- September 01, 2010, By Yolanda Simonsis
There's more than just a few idiomatic phrases in the English language associated with the color green. For starters, think of what it means to be green with envy. Or have you ever been on the receiving end of a comment accusing you of being a greenhorn? Then there's the ever-popular aspiration of collecting enough greenbacks to retire from this rat race.
Now that I've led you down this green pathway, there's yet another phrase that's popular (maybe even a little overused) in the consumer and industrial world. It has many confused and yet others annoyed — that's the environmental call to “be green.”
One reader once wrote to me that he was tired of all this “green talk” because the only reason he felt there was a necessity to be green at all was if there was a cost advantage associated with it. I see his point — although I really do think that everyone has a responsibility to this planet to preserve its resources for the generations that follow us (hopefully millions more), so they also can survive here. That being said, it's my opinion — spoken as someone who is anything but a greenhorn — that for businesses to adopt green practices willingly and effectively at the outset of this effort, they will be successful only if they are driven by the economics of “being green.”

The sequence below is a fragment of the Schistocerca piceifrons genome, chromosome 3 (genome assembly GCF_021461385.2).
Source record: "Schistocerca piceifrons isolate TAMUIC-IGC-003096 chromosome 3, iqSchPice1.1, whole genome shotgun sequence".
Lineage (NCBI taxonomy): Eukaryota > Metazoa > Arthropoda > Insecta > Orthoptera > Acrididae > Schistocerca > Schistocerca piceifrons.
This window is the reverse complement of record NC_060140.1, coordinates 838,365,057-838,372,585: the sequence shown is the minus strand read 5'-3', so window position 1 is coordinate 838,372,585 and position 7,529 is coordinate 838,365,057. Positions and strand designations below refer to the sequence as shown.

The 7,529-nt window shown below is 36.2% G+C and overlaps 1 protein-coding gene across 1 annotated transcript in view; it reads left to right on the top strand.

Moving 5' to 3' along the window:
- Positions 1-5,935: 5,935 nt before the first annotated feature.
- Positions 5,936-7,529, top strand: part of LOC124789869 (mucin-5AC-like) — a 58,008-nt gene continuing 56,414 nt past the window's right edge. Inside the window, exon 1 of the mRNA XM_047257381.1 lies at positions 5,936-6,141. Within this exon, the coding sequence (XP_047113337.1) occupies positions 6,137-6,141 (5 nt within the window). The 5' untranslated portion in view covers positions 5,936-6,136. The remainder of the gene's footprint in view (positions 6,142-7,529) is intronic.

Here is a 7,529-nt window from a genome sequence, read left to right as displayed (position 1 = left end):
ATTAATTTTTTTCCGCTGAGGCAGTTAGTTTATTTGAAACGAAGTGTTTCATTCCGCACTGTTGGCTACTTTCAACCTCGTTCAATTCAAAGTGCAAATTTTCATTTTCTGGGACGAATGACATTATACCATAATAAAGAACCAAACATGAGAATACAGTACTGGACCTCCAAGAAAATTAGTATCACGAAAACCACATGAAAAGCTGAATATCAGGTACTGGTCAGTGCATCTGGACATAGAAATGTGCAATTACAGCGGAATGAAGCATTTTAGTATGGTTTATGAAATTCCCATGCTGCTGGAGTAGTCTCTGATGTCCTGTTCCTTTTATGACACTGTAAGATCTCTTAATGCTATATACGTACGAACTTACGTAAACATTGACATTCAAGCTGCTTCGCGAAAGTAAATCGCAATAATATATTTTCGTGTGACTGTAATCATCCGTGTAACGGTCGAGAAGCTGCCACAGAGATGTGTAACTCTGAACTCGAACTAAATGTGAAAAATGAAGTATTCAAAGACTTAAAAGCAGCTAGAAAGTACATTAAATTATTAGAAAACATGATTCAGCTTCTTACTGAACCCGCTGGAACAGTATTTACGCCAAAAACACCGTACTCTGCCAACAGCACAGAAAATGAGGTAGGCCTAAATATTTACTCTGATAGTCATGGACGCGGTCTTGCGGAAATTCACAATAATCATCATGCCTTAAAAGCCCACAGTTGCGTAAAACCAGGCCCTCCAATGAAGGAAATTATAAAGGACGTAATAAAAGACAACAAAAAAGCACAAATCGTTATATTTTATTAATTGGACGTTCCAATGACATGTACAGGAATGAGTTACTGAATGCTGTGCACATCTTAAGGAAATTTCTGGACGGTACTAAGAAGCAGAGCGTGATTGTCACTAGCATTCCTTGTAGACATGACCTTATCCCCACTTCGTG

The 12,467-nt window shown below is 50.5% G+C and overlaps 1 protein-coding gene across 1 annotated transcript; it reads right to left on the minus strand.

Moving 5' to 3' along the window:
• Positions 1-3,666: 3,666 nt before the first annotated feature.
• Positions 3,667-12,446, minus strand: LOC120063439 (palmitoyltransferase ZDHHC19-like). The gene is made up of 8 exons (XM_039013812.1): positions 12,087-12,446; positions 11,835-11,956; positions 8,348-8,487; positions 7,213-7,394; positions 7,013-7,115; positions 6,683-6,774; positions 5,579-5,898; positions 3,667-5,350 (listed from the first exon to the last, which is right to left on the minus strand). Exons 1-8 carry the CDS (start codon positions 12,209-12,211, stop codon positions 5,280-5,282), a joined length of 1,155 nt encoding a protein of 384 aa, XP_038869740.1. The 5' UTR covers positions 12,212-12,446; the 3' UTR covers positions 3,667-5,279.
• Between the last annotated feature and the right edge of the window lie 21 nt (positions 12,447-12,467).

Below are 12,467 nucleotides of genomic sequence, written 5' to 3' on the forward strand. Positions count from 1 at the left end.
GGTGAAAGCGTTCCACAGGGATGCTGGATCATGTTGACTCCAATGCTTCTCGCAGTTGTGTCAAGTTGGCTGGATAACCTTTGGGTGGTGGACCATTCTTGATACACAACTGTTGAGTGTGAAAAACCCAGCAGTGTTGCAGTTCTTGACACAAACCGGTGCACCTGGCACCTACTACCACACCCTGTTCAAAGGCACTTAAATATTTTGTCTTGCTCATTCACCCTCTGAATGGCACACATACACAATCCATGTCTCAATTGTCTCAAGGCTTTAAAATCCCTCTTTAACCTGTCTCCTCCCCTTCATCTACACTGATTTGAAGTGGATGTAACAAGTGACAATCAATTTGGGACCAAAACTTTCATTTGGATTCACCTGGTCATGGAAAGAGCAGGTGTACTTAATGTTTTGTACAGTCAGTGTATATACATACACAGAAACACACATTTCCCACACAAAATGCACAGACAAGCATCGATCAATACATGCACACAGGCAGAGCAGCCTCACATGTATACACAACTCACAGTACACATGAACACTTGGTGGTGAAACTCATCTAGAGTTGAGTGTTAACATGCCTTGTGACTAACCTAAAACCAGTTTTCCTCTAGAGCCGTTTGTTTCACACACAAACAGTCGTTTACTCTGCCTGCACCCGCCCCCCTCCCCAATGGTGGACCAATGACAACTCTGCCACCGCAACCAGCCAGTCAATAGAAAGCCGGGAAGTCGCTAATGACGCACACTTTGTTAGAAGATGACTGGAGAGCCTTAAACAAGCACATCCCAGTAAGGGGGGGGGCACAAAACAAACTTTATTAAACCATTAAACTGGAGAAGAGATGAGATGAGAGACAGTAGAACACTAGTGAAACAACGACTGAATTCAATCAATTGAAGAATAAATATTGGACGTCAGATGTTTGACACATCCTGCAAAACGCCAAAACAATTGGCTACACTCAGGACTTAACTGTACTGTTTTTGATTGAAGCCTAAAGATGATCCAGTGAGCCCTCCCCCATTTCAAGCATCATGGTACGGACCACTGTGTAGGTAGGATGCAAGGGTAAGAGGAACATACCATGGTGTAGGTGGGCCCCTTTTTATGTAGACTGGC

Take a look at what PFFC has to offer from our green (literally) cover and contents (p2) pages. This issue is virtually “littered” (sorry, I couldn't help it) with feature articles and new technology to help your business select products that serve to save money while allowing you to act in a responsible, earth-friendlier manner.
When I attended the Flexographic Technical Assn.'s May 2-5 Annual Forum and INFO*FLEX Exhibition and learned of Fisher & Krecke's acceptance of the event's Technical Innovation Award winner, I couldn't help lusting after an article (as any true reporter would) detailing the implementation of F&K's smartGPS flexographic print startup technology. Go to p28 and you'll learn how Hood Packaging, as the first North American installation, has invested in smartGPS technology to contribute to its sustainability commitment, delivering the payback the converter anticipated while consistently achieving what VP of sales and marketing Paul Gage calls “the highest quality graphics.”
On a personal and green note, this past week I was privileged to be among a panel of judges for the HP Indigo Digital & Packaging Awards Contest in Nes Ziona, Israel. Digital printing — claimed inherently sustainable from a number of aspects — includes the elimination of startup waste as only one very obvious advantage. As I toured the countryside of this beautiful, ancient land, I was struck by the contrast of old and new. On practically every residence and business rooftop, you can find solar panels that provide free energy for hot water. Granted, they have 320 days of sunshine per year, but any additional energy generated can be sold at a profit for use on the electrical power grid. Where there's a will, there's a way to “be green.”
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